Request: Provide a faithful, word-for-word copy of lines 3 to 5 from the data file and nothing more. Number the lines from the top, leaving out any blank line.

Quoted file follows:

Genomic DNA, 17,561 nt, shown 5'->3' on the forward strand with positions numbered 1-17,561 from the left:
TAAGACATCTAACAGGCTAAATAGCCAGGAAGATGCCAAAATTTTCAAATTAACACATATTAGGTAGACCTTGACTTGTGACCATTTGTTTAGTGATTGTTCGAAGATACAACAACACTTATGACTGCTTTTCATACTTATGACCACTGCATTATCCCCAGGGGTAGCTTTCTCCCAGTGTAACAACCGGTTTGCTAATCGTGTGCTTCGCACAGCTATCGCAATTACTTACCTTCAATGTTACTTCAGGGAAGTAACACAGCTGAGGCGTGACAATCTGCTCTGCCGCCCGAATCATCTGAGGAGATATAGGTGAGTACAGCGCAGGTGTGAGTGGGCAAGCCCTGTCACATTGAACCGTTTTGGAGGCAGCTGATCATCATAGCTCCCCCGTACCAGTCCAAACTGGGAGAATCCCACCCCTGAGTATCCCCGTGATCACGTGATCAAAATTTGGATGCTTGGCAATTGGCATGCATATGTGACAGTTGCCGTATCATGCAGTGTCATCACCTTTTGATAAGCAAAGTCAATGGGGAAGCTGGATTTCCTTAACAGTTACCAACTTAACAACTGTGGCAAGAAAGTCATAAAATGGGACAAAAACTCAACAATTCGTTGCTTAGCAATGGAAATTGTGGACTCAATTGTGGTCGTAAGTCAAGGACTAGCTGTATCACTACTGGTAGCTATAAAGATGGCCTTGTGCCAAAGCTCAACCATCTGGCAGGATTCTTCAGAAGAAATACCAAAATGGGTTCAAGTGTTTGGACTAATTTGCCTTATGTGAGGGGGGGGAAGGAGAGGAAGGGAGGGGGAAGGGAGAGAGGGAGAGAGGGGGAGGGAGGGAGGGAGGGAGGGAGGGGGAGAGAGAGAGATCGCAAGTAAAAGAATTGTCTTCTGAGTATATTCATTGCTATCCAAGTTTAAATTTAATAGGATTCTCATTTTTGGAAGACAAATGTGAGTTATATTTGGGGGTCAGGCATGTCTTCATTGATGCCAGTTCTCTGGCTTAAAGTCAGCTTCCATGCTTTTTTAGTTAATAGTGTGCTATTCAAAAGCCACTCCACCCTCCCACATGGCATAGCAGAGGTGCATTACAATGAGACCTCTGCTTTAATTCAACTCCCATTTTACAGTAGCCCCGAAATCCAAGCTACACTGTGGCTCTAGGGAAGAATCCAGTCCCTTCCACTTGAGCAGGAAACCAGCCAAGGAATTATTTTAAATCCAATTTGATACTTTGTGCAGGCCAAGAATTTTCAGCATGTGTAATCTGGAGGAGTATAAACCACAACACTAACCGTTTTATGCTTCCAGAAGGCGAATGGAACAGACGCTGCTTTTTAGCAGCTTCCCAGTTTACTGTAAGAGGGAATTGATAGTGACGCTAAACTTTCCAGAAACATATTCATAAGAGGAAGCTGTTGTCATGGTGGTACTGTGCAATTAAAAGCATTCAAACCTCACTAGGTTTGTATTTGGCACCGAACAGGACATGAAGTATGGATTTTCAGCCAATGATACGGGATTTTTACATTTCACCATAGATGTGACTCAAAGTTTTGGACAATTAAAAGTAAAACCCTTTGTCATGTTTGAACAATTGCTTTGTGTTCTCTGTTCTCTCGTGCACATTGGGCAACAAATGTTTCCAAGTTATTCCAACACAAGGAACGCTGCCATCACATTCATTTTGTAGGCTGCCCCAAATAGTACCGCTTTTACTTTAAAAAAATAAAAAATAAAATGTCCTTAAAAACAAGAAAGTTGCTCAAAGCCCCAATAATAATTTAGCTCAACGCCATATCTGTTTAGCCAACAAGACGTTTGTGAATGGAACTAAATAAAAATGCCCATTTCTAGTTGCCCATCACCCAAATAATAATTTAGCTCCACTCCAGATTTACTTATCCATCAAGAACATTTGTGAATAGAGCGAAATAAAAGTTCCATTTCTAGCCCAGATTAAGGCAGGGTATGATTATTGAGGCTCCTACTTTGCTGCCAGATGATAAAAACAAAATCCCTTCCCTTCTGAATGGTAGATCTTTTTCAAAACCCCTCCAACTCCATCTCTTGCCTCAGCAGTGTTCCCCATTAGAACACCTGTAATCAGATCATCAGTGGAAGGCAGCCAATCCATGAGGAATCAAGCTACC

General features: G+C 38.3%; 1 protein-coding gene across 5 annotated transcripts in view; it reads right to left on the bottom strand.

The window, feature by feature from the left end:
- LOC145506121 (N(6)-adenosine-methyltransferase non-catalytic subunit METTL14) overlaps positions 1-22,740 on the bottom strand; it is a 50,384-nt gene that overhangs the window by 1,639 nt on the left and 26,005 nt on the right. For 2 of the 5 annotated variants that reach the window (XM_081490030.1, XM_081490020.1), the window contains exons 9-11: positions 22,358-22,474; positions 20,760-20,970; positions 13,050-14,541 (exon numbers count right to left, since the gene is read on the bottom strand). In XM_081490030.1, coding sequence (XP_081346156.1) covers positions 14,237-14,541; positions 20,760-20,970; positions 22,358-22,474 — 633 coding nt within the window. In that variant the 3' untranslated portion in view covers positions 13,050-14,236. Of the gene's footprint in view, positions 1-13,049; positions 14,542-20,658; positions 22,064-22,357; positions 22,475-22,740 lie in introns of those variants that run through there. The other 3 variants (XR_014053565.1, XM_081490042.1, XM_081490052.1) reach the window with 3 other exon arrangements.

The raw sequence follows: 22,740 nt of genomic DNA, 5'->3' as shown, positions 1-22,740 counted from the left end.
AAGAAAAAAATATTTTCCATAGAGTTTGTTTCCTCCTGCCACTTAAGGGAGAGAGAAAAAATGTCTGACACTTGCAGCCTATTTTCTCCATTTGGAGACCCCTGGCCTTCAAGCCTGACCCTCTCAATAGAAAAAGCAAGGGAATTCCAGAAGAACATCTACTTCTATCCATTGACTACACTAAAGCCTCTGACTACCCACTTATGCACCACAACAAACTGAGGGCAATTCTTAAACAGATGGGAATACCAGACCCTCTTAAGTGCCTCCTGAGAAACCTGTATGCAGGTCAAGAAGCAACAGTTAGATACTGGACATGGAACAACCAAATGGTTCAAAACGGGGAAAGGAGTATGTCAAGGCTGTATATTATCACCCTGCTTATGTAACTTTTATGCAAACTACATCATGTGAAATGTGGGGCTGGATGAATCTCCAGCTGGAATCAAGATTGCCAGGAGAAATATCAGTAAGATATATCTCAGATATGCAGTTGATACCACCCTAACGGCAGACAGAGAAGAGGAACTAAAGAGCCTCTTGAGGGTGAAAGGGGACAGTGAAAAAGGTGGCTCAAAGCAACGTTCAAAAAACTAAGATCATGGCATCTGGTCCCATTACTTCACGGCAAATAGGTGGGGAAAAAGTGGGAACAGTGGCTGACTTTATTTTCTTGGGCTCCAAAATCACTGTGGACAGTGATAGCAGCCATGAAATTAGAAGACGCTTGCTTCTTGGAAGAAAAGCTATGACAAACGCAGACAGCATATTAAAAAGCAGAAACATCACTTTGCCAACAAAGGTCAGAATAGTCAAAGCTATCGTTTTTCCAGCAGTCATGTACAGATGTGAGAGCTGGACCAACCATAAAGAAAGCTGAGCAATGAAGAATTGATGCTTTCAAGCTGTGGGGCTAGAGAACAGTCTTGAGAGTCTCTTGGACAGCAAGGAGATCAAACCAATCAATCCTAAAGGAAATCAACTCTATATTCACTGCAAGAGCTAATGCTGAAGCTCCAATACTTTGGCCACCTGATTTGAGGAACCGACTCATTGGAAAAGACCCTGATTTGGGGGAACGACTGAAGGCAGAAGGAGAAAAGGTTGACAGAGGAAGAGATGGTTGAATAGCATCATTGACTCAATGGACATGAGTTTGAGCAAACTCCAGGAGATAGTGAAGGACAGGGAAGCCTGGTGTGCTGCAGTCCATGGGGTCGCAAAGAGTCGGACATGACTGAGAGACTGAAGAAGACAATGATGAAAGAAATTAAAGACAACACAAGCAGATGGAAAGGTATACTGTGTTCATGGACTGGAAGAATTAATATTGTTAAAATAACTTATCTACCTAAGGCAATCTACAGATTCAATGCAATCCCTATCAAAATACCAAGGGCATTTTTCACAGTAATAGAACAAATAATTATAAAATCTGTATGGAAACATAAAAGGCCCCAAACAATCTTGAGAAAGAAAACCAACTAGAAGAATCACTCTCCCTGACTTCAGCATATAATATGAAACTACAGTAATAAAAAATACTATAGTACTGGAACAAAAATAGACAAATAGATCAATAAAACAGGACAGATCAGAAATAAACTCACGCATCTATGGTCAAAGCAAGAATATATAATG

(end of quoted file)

General features: G+C 38.3%; 1 protein-coding gene across 5 annotated transcripts in view; it reads right to left on the bottom strand.

The window, feature by feature from the left end:
- LOC145506121 (N(6)-adenosine-methyltransferase non-catalytic subunit METTL14) overlaps positions 1-22,740 on the bottom strand; it is a 50,384-nt gene that overhangs the window by 1,639 nt on the left and 26,005 nt on the right. For 2 of the 5 annotated variants that reach the window (XM_081490030.1, XM_081490020.1), the window contains exons 9-11: positions 22,358-22,474; positions 20,760-20,970; positions 13,050-14,541 (exon numbers count right to left, since the gene is read on the bottom strand). In XM_081490030.1, coding sequence (XP_081346156.1) covers positions 14,237-14,541; positions 20,760-20,970; positions 22,358-22,474 — 633 coding nt within the window. In that variant the 3' untranslated portion in view covers positions 13,050-14,236. Of the gene's footprint in view, positions 1-13,049; positions 14,542-20,658; positions 22,064-22,357; positions 22,475-22,740 lie in introns of those variants that run through there. The other 3 variants (XR_014053565.1, XM_081490042.1, XM_081490052.1) reach the window with 3 other exon arrangements.